IT’S A word we know well.
It first made its way into the English language in the 70s I believe; when a new band arrived on the scene they were often described as the greatest thing to hit music since the last greatest thing.
Yes, that word is HYPE.
You may have noticed it in a multitude of footballing scenarios.
Every time our glorious national team goes off to a major championship we have the same old hullabaloo about them winning the darn thing, only for the inevitable crushing disappointment to follow.
Why am I talking about this? Well, having not been to Meadow Lane at the weekend due to other commitments (ie holidays), I thought I’d settle down for an afternoon of watching some of the games the “best league in the world” has to offer.
Sometimes we moan about what we see in League One but, to be honest, the evidence I saw on Sunday suggested that maybe the Premier League isn't the promised land after all.
Settling down at the Old Pickled Partridge with a nice warming drink I hoped for an exciting afternoon.
Well I should have taken up the offer of a ramble round a nearby supermarket because what I witnessed left me underwhelmed in the extreme.
So why is everything so hyped? The simple answer is MONEY. We're entering a time of the year when you won't be able to move for commercialism.
These days you can't go to a “football match”, you have to go to a “big” match or a “tremendous” game and then, like the Chelsea-Man City boreathon, it turns out to be a damp squib.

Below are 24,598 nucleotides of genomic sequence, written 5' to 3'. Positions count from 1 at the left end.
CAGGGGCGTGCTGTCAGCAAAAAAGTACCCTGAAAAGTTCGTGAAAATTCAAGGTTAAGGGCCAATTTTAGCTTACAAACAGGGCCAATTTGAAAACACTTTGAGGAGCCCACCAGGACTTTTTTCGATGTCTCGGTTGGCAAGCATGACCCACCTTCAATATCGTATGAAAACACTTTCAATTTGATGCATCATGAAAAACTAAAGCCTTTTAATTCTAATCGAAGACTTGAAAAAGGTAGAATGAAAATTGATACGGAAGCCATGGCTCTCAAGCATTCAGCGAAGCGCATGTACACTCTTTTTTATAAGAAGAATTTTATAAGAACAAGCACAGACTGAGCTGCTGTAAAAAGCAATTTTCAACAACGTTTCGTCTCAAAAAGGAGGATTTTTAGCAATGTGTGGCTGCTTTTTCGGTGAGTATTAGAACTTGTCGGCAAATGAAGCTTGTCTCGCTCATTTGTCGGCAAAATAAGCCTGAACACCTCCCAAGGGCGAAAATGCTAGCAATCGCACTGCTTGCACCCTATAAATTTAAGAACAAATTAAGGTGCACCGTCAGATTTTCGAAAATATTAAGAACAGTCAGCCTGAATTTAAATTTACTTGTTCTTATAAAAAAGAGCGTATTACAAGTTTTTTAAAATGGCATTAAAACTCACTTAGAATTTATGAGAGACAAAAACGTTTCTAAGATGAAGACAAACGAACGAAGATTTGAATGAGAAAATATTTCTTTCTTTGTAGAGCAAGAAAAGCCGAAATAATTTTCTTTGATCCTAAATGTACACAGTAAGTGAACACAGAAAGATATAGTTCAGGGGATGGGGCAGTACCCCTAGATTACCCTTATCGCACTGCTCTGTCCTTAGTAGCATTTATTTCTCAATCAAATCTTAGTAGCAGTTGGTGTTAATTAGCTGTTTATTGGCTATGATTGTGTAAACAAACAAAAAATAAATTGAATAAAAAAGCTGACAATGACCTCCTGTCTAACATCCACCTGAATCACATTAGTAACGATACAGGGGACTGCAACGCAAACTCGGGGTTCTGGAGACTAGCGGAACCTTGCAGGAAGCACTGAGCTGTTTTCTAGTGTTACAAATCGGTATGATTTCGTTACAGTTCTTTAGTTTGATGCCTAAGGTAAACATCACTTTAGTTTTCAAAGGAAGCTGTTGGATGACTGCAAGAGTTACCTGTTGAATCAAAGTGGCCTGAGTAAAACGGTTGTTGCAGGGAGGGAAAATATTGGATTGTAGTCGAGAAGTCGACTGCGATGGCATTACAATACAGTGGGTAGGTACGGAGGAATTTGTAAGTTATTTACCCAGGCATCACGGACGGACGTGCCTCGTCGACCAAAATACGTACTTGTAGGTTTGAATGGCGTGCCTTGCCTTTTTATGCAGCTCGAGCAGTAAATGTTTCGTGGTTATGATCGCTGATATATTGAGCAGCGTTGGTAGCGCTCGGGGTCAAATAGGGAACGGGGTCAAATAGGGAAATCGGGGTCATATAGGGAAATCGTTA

But of course the hype sells the product, for that is what it is, to a ludicrous degree. It must have worked because I got drawn into it and watched the matches.
Maybe we need to get a dose of realism about our national game.
After all it has its problems, like the ongoing horror of racism, the swilling around of cash like confetti and the high cost of tickets.
Many aspects of the sport have improved. Seating has made watching games more comfortable and it’s sometimes played at an incredible pace on surfaces that are like bowling greens.
Credit the hard work of the groundstaff for that. At times it thrills and inspires us.
Sadly, though, that hype is becoming a tad tedious.
My old mate Tim Spicer sums things up perfectly on the supporters bus on many occasions.
With the use of a generally terse and colourful phrase Tim hits the nail on the head.
I guess he would say, perhaps in a slightly different way, ‘forget the hype - it’s not all its cracked up to be’.
Still, the Old Pickled Partridge was okay.